9 minutes read

News from Nigeria

I told my son that he would get his first sense of things as soon as we boarded the flight. Planes bound for Lagos, I told him, were filled with…..

2 minutes read

Ghanaian preachers say the darndest things

Ghanaian preachers are attracting international press for peculiar reasons. It is not uncommon the world over for religious figures to wade in on political issues and find themselves considered as a respected authority on a given matter. The former Archbishop of Canterbury, Rowan Williams, often gave his opinion on social and political affairs and Archbishop Desmond Tutu’s disdain for the current incarnation of South Africa’s ruling ANC party is well known. Ghanaian preachers are no different. And now, after years of finding (read advertising) themselves in the pages of national newspapers they too have reached the global stage. Albeit for less noble reasons.

7 minutes read

Africa has always been more Queer than generally acknowledged

Homosexuality is also often depicted as an import from the deviant West. But the African Continent has always been more queer than generally acknowledged; it has always rainbow-hazed into such a range of sexualities that it is a matter of legitimate political and critical concern that homosexualities and African societies are read as antinomous. Also, these homosexualities fall outside of the purview of the law and even of language. The expression—‘to call a spade a spade’— entails speaking plainly without avoiding embarrassing issues. But what if the spade, while remaining a tool, is called differently in another language? While same-sex practices are rampant throughout the African Continent, claiming homosexual identity is forbidden and even condemned. The question of what constitutes ‘sex’ in Africa and, in particular, same-sex sex is still a blindspot.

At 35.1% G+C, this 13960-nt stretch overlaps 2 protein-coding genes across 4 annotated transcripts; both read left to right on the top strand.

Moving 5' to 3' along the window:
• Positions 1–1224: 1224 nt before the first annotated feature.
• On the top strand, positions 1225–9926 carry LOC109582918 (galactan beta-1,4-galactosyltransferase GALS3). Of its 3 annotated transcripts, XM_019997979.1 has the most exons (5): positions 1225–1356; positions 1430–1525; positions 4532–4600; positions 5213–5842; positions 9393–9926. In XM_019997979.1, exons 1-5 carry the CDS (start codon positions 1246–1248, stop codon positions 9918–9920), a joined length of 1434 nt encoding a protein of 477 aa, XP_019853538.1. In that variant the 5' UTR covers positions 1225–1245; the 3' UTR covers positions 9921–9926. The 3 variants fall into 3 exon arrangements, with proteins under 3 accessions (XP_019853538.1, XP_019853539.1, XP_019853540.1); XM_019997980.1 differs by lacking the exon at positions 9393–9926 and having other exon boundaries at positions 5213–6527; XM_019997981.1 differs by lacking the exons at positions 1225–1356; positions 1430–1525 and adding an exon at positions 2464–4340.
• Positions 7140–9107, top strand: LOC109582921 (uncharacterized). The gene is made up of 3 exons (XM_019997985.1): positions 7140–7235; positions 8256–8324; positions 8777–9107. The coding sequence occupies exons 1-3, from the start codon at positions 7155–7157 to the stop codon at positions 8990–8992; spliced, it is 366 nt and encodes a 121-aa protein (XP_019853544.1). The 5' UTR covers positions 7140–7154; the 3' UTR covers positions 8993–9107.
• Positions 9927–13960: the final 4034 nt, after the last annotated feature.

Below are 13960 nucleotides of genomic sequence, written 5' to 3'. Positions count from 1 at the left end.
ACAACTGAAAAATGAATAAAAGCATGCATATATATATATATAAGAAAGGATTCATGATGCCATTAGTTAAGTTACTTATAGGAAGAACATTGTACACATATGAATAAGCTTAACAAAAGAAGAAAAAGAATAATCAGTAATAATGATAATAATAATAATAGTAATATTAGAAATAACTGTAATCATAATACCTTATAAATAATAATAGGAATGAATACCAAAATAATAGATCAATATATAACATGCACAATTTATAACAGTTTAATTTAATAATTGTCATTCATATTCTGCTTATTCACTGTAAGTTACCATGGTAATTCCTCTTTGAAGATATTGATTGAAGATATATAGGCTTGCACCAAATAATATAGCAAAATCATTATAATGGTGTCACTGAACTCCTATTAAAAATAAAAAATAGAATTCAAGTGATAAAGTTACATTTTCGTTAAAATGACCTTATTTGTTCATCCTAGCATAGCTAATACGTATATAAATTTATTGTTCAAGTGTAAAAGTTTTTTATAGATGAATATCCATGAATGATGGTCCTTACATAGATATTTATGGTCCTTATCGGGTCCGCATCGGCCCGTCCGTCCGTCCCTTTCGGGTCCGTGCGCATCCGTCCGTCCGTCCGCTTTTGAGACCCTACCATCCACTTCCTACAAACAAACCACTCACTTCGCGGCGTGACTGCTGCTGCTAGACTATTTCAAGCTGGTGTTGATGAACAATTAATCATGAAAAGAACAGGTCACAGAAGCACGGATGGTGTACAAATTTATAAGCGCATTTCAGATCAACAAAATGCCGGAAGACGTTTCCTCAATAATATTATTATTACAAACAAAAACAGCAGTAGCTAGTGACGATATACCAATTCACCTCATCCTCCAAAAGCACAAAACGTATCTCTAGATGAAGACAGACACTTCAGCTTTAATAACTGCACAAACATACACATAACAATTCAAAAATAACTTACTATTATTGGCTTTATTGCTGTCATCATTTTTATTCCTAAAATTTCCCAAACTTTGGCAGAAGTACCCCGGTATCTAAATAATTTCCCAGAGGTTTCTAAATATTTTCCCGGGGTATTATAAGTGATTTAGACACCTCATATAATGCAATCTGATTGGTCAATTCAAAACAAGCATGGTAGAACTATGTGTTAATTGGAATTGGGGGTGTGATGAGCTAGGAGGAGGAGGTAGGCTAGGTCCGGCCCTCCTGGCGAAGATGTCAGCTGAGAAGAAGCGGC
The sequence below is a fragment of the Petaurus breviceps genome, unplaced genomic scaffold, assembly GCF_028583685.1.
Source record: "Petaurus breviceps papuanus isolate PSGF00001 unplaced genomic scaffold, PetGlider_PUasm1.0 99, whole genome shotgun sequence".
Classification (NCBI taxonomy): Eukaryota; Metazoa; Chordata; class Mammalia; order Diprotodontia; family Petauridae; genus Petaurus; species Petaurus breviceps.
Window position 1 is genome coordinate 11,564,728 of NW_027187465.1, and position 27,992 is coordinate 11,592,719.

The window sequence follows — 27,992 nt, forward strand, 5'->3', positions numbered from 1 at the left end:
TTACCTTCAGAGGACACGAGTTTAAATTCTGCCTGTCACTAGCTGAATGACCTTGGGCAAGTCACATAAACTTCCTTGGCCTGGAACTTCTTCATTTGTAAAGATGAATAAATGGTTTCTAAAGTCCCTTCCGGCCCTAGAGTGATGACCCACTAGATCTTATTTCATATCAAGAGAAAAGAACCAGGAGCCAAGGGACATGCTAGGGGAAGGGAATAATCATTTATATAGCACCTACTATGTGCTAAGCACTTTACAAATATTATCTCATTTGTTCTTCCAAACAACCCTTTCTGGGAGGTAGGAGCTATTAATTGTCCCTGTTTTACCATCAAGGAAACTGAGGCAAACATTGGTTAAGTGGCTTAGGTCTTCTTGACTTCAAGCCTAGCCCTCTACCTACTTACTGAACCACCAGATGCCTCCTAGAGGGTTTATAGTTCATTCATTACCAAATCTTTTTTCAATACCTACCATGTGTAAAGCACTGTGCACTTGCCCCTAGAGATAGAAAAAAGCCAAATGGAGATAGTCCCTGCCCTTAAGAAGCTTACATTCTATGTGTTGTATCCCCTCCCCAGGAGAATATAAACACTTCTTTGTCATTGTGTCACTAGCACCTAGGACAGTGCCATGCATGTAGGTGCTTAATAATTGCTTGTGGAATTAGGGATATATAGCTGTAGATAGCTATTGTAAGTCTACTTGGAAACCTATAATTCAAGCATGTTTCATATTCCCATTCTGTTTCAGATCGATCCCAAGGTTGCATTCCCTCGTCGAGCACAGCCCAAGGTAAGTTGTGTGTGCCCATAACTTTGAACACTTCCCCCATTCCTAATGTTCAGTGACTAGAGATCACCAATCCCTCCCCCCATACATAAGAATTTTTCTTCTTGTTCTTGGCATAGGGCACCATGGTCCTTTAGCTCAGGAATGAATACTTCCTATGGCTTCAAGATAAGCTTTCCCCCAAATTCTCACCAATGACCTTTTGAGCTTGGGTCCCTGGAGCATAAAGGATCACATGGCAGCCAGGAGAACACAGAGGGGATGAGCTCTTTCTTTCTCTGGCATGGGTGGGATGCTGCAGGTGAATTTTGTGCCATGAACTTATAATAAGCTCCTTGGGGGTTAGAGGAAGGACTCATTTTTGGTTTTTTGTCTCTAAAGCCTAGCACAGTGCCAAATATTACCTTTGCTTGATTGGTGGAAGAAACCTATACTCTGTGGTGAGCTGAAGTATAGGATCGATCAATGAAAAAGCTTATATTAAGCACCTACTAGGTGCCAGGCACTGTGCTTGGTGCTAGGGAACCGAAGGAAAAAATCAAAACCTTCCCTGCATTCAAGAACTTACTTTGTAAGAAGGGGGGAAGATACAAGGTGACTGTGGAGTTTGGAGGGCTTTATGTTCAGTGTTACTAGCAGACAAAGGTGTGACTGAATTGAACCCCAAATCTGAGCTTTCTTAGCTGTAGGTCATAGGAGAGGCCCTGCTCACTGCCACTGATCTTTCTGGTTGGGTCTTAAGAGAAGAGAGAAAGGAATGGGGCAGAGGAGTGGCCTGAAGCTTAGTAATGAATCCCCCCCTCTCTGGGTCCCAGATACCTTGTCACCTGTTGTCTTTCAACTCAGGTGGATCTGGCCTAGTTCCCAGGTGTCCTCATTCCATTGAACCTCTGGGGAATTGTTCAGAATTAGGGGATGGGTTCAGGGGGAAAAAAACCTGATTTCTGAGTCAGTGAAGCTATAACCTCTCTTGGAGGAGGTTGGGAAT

2 minutes read

The other news from Uganda this week

Here’s the `other’ news from Uganda this week. Dateline: Kampala: “Police have warned the public against undressing women whom they perceive to be indecently dressed, saying the Anti-Pornography law is not operational yet.” Yet.

4 minutes read

A Visitor’s Guide to India

Last weekend in Khirki Village, Delhi, a late-night mob led by the Aam Admi Party (AAP) leader and Delhi Law Minister Somnath Bharti went looking for “some Nigerians or Ugandans.” They pulled four young African women out of their home, held them captive in a taxi for hours, probed their “private parts”, forced them to urinate publicly, hustled them to a hospital against their will for “tests”, and reluctantly let them go the next morning. In the light of this event, and given black peoples’ fondness for suspicious activities like studying, working, breathing, etc., many foreigners wish to know if India is worth visiting. This is an inclusive website, so here is a handy guide for potential travellers of all races.

5 minutes read

The #BullshitFiles: An Open Letter to the New Yorker

Following the publication of Elizabeth Rubin’s profile of Shannon Sedgwick Davis (“How a Texas Philanthropist Helped Fund the Hunt for Joseph Kony”, posted October 21, 2013), readers have raised concerns about the New Yorker’s fact-checking process, as well as its apparent lack of interest in the legal and ethical implications of funding private military operations with secretly managed funds.

7 minutes read

Homophobia from Kansas to Kampala

A few years ago, the documentary film Darwin’s Nightmare, told the chilling story of the social and environmental destruction wrought in Central Africa as cargo planes from Europe delivered load…..

5 minutes read

Israel’s Uganda Plan

Last month we blogged about the revelation that a number of African countries (dubbed “third countries”) are on the verge of signing an agreement with Israel to absorb African asylum…..

5 minutes read

We need to talk about Jeremy Clarkson

In the spirit of recent posts on AIAC about reality TV shows in Germany and Italy which use Africa as background to national television’s asinine imagination, I’d like to step back a few months and check out one of England’s own televised fits of historical delusion.